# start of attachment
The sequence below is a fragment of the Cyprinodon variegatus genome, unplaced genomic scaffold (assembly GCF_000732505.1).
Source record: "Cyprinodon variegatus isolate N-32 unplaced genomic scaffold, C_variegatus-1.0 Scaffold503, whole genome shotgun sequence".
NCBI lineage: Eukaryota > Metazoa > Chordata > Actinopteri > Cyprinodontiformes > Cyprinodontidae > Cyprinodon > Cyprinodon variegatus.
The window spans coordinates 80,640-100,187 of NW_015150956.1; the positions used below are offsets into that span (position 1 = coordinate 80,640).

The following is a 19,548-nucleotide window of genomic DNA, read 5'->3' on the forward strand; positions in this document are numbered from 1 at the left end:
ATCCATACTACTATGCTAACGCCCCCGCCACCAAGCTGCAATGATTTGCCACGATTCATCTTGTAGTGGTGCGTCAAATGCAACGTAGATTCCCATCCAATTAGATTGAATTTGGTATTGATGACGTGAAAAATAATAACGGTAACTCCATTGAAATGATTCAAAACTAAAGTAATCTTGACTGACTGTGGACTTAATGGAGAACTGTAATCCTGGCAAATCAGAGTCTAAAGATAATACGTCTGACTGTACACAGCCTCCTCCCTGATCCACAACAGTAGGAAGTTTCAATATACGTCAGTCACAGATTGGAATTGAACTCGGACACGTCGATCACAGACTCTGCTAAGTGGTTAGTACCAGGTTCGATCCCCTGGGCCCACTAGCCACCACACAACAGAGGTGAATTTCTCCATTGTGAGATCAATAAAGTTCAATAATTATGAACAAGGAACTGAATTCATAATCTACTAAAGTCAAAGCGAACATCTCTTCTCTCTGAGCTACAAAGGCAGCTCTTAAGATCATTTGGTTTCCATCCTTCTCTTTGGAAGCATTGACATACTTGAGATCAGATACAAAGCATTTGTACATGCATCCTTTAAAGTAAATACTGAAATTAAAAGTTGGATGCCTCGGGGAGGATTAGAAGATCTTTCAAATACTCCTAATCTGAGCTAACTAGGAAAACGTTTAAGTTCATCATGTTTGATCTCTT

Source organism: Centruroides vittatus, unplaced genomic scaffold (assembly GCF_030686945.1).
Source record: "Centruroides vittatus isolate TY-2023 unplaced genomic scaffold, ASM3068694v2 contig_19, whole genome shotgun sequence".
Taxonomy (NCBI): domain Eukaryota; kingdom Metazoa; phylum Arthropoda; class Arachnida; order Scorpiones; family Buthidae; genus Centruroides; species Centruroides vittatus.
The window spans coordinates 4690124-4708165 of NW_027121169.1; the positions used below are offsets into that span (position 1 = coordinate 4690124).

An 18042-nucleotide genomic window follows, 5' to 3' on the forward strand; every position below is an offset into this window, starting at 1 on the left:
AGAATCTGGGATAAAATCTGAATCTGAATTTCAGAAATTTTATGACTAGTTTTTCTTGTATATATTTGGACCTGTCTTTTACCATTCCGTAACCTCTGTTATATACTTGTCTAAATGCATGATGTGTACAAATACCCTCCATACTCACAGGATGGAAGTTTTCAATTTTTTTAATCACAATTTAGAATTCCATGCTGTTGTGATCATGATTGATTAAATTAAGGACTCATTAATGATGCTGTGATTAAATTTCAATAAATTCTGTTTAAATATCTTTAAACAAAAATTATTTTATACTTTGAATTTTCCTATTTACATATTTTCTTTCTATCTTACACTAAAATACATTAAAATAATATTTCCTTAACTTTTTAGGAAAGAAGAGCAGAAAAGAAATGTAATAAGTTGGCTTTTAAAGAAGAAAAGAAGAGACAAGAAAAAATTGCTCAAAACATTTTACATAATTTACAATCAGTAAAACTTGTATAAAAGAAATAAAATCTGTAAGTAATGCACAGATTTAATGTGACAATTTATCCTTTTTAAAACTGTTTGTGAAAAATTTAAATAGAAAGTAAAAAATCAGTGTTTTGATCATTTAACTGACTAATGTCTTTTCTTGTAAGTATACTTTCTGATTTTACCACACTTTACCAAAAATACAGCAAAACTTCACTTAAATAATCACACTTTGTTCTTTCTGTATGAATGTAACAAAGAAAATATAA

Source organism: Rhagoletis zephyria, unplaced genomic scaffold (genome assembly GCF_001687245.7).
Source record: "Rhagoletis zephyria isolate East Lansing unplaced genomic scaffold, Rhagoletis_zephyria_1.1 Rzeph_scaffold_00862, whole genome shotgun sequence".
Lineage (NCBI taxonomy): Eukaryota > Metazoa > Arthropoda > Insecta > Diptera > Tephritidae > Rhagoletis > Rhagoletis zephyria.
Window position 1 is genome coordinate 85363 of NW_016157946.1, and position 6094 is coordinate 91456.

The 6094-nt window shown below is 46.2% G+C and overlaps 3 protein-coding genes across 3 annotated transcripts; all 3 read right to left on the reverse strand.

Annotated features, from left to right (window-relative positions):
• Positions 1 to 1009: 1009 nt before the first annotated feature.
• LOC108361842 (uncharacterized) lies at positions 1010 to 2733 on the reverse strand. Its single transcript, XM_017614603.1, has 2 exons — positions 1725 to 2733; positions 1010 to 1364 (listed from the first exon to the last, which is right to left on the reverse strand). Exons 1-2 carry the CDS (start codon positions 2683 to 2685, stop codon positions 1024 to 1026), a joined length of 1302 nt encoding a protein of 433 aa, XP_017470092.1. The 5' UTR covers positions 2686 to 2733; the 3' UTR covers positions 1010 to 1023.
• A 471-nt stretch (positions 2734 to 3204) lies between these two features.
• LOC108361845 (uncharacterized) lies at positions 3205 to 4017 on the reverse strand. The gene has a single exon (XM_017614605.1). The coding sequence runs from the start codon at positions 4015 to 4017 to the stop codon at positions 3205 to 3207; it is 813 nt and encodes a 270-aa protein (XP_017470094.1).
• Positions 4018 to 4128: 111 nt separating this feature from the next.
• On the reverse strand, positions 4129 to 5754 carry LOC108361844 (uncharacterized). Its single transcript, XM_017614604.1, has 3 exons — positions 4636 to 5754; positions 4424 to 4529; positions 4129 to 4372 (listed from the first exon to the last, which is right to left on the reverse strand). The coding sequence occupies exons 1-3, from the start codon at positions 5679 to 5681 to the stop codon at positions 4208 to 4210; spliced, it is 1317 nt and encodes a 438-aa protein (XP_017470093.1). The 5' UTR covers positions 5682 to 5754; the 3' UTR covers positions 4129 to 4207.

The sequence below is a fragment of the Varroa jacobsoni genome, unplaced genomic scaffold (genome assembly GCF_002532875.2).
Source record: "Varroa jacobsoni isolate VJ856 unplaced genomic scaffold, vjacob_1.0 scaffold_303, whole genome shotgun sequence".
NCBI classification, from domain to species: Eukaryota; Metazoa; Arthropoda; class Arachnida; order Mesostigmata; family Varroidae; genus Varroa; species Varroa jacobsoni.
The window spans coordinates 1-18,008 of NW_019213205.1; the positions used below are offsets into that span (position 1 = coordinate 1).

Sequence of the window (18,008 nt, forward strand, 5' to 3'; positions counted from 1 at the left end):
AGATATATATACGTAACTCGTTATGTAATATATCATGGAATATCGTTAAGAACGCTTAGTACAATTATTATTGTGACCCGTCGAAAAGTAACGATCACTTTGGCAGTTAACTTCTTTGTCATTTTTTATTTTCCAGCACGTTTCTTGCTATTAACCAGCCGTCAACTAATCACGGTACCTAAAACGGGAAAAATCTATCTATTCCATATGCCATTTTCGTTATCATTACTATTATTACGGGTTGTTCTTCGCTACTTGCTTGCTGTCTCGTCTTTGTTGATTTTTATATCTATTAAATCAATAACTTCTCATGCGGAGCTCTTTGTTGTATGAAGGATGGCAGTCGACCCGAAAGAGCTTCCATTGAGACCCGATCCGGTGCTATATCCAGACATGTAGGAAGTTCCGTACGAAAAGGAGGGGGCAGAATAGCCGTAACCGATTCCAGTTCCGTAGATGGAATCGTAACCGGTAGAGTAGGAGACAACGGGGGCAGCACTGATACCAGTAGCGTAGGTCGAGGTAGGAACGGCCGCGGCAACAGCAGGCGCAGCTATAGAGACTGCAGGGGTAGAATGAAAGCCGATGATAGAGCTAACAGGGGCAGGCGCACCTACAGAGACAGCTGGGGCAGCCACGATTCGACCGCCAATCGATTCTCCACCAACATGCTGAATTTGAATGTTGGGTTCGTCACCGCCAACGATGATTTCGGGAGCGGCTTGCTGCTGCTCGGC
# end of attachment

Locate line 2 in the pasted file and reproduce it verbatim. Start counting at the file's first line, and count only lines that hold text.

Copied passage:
Source record: "Cyprinodon variegatus isolate N-32 unplaced genomic scaffold, C_variegatus-1.0 Scaffold503, whole genome shotgun sequence".